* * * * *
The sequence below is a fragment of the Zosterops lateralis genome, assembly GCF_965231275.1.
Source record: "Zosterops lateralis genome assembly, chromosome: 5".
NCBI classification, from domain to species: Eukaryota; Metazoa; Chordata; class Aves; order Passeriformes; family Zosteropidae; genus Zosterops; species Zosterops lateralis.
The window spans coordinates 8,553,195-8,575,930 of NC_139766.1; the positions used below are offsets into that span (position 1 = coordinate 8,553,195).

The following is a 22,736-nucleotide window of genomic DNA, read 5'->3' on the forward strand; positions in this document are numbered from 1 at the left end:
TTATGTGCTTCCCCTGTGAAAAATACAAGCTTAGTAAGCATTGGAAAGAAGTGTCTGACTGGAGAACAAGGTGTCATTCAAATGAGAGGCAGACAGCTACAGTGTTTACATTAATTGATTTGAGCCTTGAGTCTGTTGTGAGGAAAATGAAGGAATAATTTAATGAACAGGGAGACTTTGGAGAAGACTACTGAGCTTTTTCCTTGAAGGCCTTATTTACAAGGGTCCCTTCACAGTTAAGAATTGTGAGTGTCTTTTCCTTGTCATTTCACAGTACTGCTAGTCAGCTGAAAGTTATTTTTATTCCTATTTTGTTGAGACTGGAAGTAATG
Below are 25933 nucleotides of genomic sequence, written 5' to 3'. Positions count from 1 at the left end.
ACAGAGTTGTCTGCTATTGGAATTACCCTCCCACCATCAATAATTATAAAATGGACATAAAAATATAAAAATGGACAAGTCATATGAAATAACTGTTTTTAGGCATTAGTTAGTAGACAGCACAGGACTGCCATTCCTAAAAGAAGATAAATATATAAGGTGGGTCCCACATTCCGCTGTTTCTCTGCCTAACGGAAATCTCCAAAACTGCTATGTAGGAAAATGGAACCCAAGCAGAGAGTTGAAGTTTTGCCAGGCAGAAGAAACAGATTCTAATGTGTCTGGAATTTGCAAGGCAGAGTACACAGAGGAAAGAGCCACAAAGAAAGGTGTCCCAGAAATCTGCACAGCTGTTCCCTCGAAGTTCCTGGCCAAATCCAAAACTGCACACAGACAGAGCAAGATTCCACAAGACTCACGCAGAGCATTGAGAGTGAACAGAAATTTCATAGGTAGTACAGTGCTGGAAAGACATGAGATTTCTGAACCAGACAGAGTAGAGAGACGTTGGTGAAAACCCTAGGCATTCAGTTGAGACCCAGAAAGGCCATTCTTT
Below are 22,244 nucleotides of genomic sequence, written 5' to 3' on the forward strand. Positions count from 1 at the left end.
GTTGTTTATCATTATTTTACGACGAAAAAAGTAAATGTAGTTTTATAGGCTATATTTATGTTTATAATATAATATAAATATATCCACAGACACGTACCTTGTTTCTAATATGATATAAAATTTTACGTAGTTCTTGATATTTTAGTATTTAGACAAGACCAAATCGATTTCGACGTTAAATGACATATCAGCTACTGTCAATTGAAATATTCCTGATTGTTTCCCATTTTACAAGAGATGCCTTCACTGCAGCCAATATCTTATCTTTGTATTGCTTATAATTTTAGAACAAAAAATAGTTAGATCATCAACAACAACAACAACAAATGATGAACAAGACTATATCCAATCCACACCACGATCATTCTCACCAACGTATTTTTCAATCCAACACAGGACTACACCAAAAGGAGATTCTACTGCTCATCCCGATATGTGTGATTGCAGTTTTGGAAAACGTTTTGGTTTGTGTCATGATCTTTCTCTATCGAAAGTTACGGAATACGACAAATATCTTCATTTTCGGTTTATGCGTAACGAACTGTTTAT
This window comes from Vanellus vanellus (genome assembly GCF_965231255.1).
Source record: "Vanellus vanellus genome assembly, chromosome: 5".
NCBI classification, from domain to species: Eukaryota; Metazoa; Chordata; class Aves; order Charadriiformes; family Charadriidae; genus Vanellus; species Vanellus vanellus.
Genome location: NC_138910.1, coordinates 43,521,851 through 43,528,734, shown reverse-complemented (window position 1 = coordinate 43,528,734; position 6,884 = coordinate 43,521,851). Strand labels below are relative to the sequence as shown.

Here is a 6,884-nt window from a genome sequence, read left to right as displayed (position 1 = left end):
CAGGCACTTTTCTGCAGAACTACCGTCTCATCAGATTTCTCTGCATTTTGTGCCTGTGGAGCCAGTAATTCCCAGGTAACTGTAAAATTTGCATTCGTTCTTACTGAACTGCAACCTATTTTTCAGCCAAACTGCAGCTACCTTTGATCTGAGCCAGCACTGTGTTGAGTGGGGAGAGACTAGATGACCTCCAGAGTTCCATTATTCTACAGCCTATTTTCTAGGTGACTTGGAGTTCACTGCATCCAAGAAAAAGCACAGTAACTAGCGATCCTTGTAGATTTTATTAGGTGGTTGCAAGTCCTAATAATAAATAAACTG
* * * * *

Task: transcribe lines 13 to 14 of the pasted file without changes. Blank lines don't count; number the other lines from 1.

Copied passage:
NCBI classification, from domain to species: Eukaryota; Metazoa; Chordata; class Aves; order Charadriiformes; family Charadriidae; genus Vanellus; species Vanellus vanellus.
Genome location: NC_138910.1, coordinates 43,521,851 through 43,528,734, shown reverse-complemented (window position 1 = coordinate 43,528,734; position 6,884 = coordinate 43,521,851). Strand labels below are relative to the sequence as shown.